(Terrorist Hunter by “Anonymous” [Rita Katz]; CCC [imprint of Harper Collins]; Copyright 2003 by Harper Collins [HC]; ISBN 0-06-052819-2; p. 328.) [19]

28. ” . . . The Customs agents were questioned. So were their supervisors. So was the U.S. attorney on the SAAR case. One of the questions they were all asked was whether they’d leaked material to me. They all kept saying that this was the most preposterous idea; they all said that before I came, none of them had the slightest clue about SAAR and 555. They said that there was nothing of value they could give me that I didn’t have already. That it was I who gave them the material, not the other way around. None of the investigated parties has the slightest clue as to the real reason they were being investigated.” (Ibid.; p. 329.)

29. “Risking criticism for being unfoundedly paranoid, I must convey my theory about the investigation and CIA’s involvement in it, I don’t know for certain what’s the deal with the CIA investigating the SAAR investigators, but it sure feels as if someone up in that agency doesn’t like the idea that the Saudi Arabian boat is rocked. The raids on 555 had taken place already—the CIA couldn’t change that—but investigating and giving the people behind the raids a hard time is a most efficient way of making sure the SAAR investigation stops there. Which, come to think of it, may be the reason the government looks so unfavorably on the lawsuit filed by 9-11 victims’ families against several Saudi entities and individuals, accusing them of funding terrorism and seeking damages.” (Idem.)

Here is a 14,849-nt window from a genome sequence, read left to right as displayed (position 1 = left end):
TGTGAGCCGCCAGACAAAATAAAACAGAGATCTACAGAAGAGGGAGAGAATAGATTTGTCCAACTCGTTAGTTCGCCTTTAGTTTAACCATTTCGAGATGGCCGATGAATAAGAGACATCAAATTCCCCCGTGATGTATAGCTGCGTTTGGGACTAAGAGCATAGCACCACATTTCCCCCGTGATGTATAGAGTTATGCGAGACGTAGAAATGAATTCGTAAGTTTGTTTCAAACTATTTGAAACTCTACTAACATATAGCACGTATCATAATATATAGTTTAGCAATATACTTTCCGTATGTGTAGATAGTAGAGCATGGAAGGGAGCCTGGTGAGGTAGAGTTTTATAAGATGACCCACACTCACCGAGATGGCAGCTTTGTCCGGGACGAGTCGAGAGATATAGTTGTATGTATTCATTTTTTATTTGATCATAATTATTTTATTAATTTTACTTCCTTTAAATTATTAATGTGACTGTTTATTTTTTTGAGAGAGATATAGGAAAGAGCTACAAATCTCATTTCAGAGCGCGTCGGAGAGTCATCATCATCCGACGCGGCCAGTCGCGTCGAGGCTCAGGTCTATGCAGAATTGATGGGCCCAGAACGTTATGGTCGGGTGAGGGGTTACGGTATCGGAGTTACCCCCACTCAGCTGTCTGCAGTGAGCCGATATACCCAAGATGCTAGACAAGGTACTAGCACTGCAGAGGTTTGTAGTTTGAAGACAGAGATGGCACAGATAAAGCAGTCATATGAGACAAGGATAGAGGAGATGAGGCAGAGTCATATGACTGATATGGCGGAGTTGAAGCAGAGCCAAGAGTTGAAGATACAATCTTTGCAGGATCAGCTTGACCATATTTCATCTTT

30. Another example of the Saudi/Bush-linked Fifth Column for which the program is named concerns an operational connection between Prince Bandar and former FBI director Louis Freeh. This link was established behind the back of the Clinton administration and served to frustrate the investigation into the 1996 Khobar Towers investigation. Former president George H.W. Bush was Freeh’s liaison man to Bandar. One wonders if this connection may have had something to do with the allegation (noted above) that M. Yaqub Mirza allegedly had links high inside the FBI. “After the Khobar Towers bombing in 1996, Clinton’s national security adviser, Sandy Berger, repeatedly met with Prince Bandar to press for better Saudi cooperation with the FBI. But the Saudis still refused to allow the FBI access to the suspects or relevant materials and tried to blame Iran for the bombing. Berger got nowhere. According to Benjamin and Simon, Bandar’s unending evasions were so frustrating that Berger described them as ‘Groundhog Day’ rituals, a reference to the Bill Murray movie in which one day repeats itself endlessly.”